Sarah Palin did as credible a job as any man who ever gave an acceptance speech at a national political convention. So, there! For all those who were breathlessly awaiting some pratfall by the “woman candidate” — too bad! She did what she came to do. She was fierce, funny, fearless, feisty and, for her admirers, just fabulous. (Photo above from the Boston Globe.)
I suspect that had the Republican vice presidential nominee turned out to be Minnesota Governor Tim Pawlenty instead of Alaska Governor Sarah Palin, we would not have seen nearly as much hype in spite of the fact that Pawlenty is just about as unknown on the national scene as Palin. “That woman” is the new American Idol in the gender politics game. Gender, like race, counts for a lot in American politics today —- especially when those personal characteristics are being used to gain political advantage.
Now, can we get back to the real issues? Politicians and pundits on both sides of the aisle have a real obligation to the voters to cut it out — cut it out on these petty, insidious personal attacks. Political conventions have become ugly mud-slinging contests, with both parties trotting out doddering old attack dogs to denigrate the other side. Used to be the conventions spent days in debate over something called “the platform” and the “planks” that went into the platform — the planks being the real issues at stake for this country, the platform being the total structure of belief, ideology, policy and program on which the party’s candidates would stand for election.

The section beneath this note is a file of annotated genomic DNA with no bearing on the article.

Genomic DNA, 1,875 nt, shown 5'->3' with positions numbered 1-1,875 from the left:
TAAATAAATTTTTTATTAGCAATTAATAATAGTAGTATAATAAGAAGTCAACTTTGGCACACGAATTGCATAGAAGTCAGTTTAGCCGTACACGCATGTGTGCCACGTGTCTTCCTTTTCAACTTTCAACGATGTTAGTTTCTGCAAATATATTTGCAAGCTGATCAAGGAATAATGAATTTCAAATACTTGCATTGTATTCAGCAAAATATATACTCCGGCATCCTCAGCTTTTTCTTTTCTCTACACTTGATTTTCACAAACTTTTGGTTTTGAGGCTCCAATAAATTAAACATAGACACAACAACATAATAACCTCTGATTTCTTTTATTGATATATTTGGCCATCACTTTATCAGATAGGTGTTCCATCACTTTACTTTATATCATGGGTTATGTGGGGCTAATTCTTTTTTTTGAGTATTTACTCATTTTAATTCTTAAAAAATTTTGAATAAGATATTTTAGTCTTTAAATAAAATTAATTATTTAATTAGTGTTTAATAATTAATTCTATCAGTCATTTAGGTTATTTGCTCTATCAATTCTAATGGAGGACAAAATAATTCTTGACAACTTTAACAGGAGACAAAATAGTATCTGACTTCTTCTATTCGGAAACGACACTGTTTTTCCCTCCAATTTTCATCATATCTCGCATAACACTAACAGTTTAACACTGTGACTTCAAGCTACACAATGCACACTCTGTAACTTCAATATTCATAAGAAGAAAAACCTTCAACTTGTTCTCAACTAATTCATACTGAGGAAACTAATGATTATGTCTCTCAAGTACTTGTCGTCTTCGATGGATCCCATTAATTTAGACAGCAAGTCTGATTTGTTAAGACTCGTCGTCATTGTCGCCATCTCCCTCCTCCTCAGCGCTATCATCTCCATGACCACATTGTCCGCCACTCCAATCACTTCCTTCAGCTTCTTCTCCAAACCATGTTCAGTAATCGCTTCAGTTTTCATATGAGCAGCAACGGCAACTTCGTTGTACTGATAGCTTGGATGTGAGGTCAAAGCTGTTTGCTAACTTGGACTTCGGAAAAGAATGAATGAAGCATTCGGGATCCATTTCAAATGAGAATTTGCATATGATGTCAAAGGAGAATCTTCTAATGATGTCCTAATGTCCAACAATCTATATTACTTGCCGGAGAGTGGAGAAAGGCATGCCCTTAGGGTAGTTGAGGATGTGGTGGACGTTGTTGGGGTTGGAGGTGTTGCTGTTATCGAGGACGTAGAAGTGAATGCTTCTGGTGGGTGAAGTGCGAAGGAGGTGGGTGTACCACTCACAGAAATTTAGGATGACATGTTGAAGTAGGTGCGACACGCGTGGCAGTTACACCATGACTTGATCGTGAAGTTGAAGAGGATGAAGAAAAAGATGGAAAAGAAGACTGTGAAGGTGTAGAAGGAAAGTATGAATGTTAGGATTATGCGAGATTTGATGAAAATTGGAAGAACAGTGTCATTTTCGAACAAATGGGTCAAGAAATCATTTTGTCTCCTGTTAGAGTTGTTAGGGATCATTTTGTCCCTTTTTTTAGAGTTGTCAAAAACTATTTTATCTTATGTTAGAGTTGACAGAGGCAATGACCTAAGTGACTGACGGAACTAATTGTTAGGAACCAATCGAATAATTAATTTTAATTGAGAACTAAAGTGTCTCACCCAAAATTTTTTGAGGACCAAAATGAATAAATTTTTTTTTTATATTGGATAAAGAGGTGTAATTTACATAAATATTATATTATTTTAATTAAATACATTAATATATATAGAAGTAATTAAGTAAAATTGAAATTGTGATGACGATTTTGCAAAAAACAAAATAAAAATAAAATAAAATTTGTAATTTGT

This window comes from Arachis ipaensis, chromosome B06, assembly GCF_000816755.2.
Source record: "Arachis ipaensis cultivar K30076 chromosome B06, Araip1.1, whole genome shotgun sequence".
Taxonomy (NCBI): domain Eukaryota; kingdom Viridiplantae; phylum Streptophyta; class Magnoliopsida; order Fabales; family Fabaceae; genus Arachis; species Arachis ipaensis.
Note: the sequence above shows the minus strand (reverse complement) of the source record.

Today, however, the platform has given way to the mirror, with speaker after speaker basking in his or her own gorgeous reflection, or holding the mirror up against the opposition to magnify some blemish. The halls of mirrors capture a kaleidoscope of images that are actually, like pieces inside the closed world of the kaleidoscope, all the same. Cheering people in funny hats, veterans bedecked with medals so they can be pointed out for whatever purpose the speaker needs, and now, babies and cute children galore. Doesn’t matter whether Democrats or Republicans, the images are largely the same.
Now, having seen all of the Palin-Biden-Obama-McCain cute kids and proud parents and adoring spouses and extended families, let’s wish them well as they return to the privacy of their homes, and let’s demand that the candidates now focus on the real issues at stake.
Our country’s platform is clear:
Where do the candidates stand on these issues? How do their positions compare, one against the other? The politics of personal identity cannot help us to asses whose administration will be more likely to give our elder parents improved health care opportunities next year, or whether the price of gas will be under control, or whether we will at long last undertake a serious national effort to improve environmental sustainability. (Convention delegates chanting, “Drill, baby, drill!” last night did not address this issue with any sophistication, but they sure did contribute to a perception of politicians being extremely cavalier about serious environmental issues.)
I’m thrilled as an American citizen to see candidates for the presidency and vice presidency in this election who have broken barriers of race and gender — hooray for them and for us! We have made history; but where is our progress? Now, let’s put away those mirrors and get down to the hard business of distinguishing the candidates based upon their real proposals for the most important issues of our time.